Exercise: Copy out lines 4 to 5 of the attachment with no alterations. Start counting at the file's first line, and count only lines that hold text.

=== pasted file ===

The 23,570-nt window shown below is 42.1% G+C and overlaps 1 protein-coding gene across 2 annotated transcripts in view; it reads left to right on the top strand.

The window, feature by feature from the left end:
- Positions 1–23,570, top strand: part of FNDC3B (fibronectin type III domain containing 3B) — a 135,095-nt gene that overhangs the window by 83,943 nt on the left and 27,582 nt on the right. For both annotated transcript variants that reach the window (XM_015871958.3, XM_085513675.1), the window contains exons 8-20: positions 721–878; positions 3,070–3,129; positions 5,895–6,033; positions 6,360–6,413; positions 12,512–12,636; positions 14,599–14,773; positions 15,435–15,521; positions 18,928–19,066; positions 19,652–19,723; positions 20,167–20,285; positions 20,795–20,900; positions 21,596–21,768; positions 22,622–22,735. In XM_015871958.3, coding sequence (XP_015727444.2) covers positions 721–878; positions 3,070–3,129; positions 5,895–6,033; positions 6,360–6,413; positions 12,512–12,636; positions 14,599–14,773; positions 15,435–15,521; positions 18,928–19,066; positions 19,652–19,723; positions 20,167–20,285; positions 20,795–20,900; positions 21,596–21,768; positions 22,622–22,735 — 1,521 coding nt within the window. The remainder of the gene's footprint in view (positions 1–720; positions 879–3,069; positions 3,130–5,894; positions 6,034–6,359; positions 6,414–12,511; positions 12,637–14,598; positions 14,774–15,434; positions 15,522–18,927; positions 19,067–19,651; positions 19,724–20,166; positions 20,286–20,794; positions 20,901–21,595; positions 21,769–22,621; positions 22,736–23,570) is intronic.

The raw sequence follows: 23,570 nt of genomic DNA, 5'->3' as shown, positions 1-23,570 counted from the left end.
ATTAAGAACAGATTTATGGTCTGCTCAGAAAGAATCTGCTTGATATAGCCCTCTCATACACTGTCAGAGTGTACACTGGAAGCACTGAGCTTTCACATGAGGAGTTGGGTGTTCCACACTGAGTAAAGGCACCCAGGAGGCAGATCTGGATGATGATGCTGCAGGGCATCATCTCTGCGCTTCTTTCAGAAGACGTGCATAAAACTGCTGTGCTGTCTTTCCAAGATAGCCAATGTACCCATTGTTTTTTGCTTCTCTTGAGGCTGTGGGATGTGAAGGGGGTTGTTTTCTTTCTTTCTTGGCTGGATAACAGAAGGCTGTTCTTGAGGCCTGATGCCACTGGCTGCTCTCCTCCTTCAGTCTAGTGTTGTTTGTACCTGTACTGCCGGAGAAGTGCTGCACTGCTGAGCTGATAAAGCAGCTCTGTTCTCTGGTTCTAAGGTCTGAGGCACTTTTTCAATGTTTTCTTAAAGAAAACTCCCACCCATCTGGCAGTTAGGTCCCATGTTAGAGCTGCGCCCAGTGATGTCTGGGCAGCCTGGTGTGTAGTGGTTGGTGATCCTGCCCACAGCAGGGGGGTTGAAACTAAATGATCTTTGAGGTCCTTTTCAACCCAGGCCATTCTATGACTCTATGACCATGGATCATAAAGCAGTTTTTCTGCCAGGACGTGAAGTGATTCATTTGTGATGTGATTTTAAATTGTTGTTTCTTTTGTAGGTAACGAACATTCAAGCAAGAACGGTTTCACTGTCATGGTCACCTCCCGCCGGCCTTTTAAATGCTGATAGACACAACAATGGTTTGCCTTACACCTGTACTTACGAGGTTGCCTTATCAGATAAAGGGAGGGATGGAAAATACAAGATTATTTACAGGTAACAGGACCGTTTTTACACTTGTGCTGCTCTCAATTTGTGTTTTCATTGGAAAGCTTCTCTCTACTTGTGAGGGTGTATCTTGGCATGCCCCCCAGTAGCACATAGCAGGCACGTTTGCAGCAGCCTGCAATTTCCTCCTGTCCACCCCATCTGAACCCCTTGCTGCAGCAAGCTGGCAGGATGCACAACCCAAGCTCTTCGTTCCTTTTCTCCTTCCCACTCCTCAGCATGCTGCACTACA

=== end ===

The raw sequence follows: 23,570 nt of genomic DNA, 5'->3' as shown, positions 1-23,570 counted from the left end.
ATTAAGAACAGATTTATGGTCTGCTCAGAAAGAATCTGCTTGATATAGCCCTCTCATACACTGTCAGAGTGTACACTGGAAGCACTGAGCTTTCACATGAGGAGTTGGGTGTTCCACACTGAGTAAAGGCACCCAGGAGGCAGATCTGGATGATGATGCTGCAGGGCATCATCTCTGCGCTTCTTTCAGAAGACGTGCATAAAACTGCTGTGCTGTCTTTCCAAGATAGCCAATGTACCCATTGTTTTTTGCTTCTCTTGAGGCTGTGGGATGTGAAGGGGGTTGTTTTCTTTCTTTCTTGGCTGGATAACAGAAGGCTGTTCTTGAGGCCTGATGCCACTGGCTGCTCTCCTCCTTCAGTCTAGTGTTGTTTGTACCTGTACTGCCGGAGAAGTGCTGCACTGCTGAGCTGATAAAGCAGCTCTGTTCTCTGGTTCTAAGGTCTGAGGCACTTTTTCAATGTTTTCTTAAAGAAAACTCCCACCCATCTGGCAGTTAGGTCCCATGTTAGAGCTGCGCCCAGTGATGTCTGGGCAGCCTGGTGTGTAGTGGTTGGTGATCCTGCCCACAGCAGGGGGGTTGAAACTAAATGATCTTTGAGGTCCTTTTCAACCCAGGCCATTCTATGACTCTATGACCATGGATCATAAAGCAGTTTTTCTGCCAGGACGTGAAGTGATTCATTTGTGATGTGATTTTAAATTGTTGTTTCTTTTGTAGGTAACGAACATTCAAGCAAGAACGGTTTCACTGTCATGGTCACCTCCCGCCGGCCTTTTAAATGCTGATAGACACAACAATGGTTTGCCTTACACCTGTACTTACGAGGTTGCCTTATCAGATAAAGGGAGGGATGGAAAATACAAGATTATTTACAGGTAACAGGACCGTTTTTACACTTGTGCTGCTCTCAATTTGTGTTTTCATTGGAAAGCTTCTCTCTACTTGTGAGGGTGTATCTTGGCATGCCCCCCAGTAGCACATAGCAGGCACGTTTGCAGCAGCCTGCAATTTCCTCCTGTCCACCCCATCTGAACCCCTTGCTGCAGCAAGCTGGCAGGATGCACAACCCAAGCTCTTCGTTCCTTTTCTCCTTCCCACTCCTCAGCATGCTGCACTACA